Most of my posts are about my journey of self-improvement as I march towards turning 40, or they’re about pop culture. Today’s blog is about neither. Today I am here to tell you that I am a genius, and I can tell you how you can be too.
I invented the Nutellatte.
July 8th, 2020 BN (Before Nutellatte)
My daughter’s been on a Nutella kick lately, which I might be concerned about if that kid wasn’t the only 5 year old I know with abs. Wednesday, I managed to get her one last Nutella sandwich out of our jar before taking her to daycare.
My routine after dropping my girls off is to heat up some milk, froth it with my froth wand, and add coffee and granulated sugar. On this day, with an empty Nutella jar between one half cup of coffee and one half cup of frothy milk, I got an idea.
X-Men: Origins: Nutellatte
I say the Nutella jar was empty, but that’s not true. It was lined with patches of hazelnut spread too thin the scrape off. To tell the truth, I often don’t recycle my Nutella jars because a small part of me dies when I watch what I know to be perfectly good but completely inaccessible chocolaty goodness circle the drain. Well that Wednesday, I found a way to wash my Nutella jar without wasting the last of the Nutella.
I poured my coffee into the Nutella jar, screwed the lid back on tight, and shook it. Then I inspected. The sides were noticeably cleaner. I gave the jar another shake, getting really vicarious. I was aware of the risk that the jar was not watertight and that I could be one shake away from covering myself in scalding coffee and my kitchen in staining brown water, but I had to do this. For science.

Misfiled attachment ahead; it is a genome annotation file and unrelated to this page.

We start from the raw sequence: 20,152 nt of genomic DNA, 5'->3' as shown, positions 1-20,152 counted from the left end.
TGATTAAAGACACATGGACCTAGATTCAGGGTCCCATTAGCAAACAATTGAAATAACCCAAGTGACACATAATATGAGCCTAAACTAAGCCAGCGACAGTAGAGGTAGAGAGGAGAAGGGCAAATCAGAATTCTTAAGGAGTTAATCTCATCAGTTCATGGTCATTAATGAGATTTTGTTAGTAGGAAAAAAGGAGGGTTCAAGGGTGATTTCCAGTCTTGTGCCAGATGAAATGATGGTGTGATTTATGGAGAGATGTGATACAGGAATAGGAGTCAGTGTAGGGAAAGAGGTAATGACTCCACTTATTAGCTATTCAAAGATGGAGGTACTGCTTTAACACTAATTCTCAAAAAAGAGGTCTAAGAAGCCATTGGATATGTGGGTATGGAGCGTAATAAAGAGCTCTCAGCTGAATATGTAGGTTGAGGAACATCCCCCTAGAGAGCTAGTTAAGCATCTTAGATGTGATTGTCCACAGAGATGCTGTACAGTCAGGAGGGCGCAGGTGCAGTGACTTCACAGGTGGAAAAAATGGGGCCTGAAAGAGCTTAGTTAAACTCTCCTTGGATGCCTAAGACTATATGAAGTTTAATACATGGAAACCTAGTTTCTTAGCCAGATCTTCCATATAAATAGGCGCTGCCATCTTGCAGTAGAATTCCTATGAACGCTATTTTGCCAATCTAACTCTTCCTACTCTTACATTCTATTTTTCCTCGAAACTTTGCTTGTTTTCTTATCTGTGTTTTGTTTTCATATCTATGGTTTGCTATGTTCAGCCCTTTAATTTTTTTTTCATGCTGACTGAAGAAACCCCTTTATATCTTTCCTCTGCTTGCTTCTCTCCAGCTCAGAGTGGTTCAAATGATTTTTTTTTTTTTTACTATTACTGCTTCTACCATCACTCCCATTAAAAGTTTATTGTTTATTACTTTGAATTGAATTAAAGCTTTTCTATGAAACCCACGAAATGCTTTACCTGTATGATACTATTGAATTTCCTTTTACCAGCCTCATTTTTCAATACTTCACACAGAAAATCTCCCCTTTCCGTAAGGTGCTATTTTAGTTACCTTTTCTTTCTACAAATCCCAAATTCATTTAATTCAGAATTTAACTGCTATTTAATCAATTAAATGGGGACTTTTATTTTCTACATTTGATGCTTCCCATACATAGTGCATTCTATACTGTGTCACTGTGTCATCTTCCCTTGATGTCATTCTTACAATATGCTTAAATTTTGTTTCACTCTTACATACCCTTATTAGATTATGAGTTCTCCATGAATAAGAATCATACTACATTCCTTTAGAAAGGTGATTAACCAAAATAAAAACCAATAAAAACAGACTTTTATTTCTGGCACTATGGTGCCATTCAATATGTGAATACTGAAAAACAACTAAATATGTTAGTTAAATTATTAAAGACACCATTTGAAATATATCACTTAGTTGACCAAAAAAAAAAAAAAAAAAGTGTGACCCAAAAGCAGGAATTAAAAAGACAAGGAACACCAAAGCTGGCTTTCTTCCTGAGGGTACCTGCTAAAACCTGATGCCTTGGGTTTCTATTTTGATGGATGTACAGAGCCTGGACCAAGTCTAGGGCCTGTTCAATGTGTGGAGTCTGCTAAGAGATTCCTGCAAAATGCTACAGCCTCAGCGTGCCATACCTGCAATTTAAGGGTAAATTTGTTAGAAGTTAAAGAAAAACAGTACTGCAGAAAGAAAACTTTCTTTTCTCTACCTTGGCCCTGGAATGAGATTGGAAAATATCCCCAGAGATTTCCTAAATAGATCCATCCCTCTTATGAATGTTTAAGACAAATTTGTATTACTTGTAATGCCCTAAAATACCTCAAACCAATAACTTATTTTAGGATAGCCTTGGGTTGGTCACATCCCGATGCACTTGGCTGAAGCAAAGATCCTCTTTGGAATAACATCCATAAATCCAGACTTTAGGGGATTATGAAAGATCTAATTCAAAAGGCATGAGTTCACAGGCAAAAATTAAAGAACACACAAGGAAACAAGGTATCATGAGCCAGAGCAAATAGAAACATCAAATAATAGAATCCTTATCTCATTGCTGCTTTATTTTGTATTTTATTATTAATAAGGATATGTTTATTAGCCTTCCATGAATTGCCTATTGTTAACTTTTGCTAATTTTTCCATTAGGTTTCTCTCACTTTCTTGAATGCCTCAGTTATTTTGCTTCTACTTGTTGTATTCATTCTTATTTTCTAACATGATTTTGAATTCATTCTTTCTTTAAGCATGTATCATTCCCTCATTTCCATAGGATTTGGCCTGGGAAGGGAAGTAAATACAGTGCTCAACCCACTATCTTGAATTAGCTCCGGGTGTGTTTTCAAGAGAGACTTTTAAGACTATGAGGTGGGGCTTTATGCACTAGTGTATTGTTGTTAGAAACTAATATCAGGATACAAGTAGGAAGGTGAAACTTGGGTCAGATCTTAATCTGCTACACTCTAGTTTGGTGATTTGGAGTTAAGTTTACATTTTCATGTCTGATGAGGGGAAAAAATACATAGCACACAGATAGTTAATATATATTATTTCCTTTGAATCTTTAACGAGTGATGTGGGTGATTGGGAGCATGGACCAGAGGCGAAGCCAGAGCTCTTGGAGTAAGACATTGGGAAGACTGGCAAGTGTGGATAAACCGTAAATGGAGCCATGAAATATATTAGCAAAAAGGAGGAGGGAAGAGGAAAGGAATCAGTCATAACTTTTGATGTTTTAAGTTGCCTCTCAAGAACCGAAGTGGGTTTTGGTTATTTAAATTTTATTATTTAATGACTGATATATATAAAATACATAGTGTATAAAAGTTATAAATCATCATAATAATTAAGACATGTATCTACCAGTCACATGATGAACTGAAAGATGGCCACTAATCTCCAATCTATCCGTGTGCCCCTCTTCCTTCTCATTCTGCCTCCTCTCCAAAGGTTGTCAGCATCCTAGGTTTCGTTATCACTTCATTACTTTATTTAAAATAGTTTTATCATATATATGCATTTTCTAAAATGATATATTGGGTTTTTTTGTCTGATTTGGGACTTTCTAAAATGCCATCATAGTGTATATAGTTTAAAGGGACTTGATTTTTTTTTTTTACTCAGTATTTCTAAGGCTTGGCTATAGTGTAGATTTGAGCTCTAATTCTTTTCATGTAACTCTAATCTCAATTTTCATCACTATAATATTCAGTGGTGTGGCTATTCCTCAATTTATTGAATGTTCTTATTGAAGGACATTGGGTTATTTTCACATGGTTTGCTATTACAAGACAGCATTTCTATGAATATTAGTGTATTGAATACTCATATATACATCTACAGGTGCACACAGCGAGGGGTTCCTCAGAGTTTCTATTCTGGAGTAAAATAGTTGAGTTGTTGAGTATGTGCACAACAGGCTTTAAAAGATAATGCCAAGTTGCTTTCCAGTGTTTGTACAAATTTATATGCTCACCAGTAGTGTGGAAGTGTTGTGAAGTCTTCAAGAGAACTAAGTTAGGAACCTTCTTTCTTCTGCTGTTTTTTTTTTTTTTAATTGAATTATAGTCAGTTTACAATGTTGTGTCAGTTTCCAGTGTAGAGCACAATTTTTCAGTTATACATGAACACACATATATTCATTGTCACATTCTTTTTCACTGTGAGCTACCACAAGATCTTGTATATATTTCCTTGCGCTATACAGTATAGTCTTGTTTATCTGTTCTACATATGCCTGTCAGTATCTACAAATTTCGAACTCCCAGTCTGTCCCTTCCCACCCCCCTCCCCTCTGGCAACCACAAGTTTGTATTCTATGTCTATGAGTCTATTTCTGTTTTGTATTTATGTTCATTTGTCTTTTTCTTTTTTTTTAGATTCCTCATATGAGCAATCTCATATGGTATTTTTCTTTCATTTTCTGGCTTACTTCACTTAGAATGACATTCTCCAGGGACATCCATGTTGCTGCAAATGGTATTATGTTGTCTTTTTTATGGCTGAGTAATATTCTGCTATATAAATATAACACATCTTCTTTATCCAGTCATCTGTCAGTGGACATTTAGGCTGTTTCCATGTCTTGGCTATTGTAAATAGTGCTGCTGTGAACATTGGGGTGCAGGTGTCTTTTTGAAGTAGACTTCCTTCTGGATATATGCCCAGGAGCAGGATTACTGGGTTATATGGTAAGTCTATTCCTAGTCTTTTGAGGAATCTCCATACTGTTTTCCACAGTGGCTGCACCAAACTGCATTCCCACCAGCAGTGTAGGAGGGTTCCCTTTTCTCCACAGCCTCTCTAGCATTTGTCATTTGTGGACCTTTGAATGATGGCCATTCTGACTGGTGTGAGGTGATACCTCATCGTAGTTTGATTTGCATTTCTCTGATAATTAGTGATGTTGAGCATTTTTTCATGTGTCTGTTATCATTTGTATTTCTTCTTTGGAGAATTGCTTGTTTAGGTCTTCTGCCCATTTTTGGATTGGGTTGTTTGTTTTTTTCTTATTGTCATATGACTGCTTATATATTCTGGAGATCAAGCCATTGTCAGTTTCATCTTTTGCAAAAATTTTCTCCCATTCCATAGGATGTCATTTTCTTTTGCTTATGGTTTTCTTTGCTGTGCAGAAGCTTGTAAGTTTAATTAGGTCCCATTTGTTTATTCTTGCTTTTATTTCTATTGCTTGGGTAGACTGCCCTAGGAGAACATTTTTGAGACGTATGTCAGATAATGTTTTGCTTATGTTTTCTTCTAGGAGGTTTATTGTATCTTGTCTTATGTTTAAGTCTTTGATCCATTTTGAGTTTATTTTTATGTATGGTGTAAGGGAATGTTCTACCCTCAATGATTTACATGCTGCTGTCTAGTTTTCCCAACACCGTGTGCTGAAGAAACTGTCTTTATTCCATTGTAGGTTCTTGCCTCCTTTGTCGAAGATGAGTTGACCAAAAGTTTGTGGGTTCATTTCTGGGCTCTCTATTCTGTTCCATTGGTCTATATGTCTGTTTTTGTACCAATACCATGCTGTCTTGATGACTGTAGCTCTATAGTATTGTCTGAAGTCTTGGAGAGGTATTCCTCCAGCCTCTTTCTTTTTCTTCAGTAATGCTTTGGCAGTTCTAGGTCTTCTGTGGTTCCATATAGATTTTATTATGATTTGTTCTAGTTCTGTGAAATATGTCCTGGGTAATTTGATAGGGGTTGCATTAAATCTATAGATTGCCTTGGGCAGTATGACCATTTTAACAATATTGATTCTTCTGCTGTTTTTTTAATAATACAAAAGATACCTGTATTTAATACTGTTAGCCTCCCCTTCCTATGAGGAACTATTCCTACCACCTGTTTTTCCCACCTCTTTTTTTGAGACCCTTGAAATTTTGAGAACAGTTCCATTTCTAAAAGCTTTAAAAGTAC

The Science of Nutellatte
Having said that, I’m really thankful I didn’t hurt myself making a huge mess because my wife, an actual scientist, would have known I wasn’t doing this for science as much as I was for curiosity and trying to salvage a little bit of junk food. She would also know that there was no scientific method to my non-scientific madness.
The coffee managed to completely strip the jar of the hazelnut. I poured my mix into my frothy milk and gave it a sip.
The Proof Is In The Nutellatte
Nutellatte is not just a clever name. I managed to make a smooth, satisfying mocha latte, and clean a jar to boot. I had my granulated sugar on hand in case I needed to salvage my coffee. After one sip, I put it away, unused.
The Future of Nutellatte
Nutellatte was a creation of circumstance. Could it be recreated? Or, like the origins of so many super heroes, was it lightning in the bottle? (Unrelated, am I the only one who would enjoy a one shot of all the people in the Marvel universe who were exposed to radiation that just died? Like, 48 pages where every page was framed like this guy could be the next Spider-Man but, nope. Dead. Maybe just me. Honestly, maybe it’s not even me…)
I still have the jar. When I get a new Nutella, I could spread some in the old jar and see if this allows me to have Nutellatte whenever I want. Maybe I shouldn’t. Maybe Nutellattes should be special occasions to mark the passing of a jar of Nutella.
Heh. Instead of that last “Nutella,” I accidentally wrote “Nutellatte”. It’s officially a thing. A thing called Nutellatte!